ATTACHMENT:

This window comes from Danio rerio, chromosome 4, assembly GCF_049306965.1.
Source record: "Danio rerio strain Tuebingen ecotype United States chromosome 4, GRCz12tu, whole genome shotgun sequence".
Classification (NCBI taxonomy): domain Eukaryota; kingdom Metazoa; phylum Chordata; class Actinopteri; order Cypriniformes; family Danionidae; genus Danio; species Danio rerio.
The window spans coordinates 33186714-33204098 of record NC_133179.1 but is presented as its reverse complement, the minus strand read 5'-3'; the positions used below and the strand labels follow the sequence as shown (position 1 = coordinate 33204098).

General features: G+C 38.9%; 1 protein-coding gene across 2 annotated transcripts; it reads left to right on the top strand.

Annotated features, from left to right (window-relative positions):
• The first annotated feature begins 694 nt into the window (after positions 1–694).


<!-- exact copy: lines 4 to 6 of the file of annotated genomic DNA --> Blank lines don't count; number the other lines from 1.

The window spans coordinates 33186714-33204098 of record NC_133179.1 but is presented as its reverse complement, the minus strand read 5'-3'; the positions used below and the strand labels follow the sequence as shown (position 1 = coordinate 33204098).

General features: G+C 38.9%; 1 protein-coding gene across 2 annotated transcripts; it reads left to right on the top strand.

Annotated features, from left to right (window-relative positions):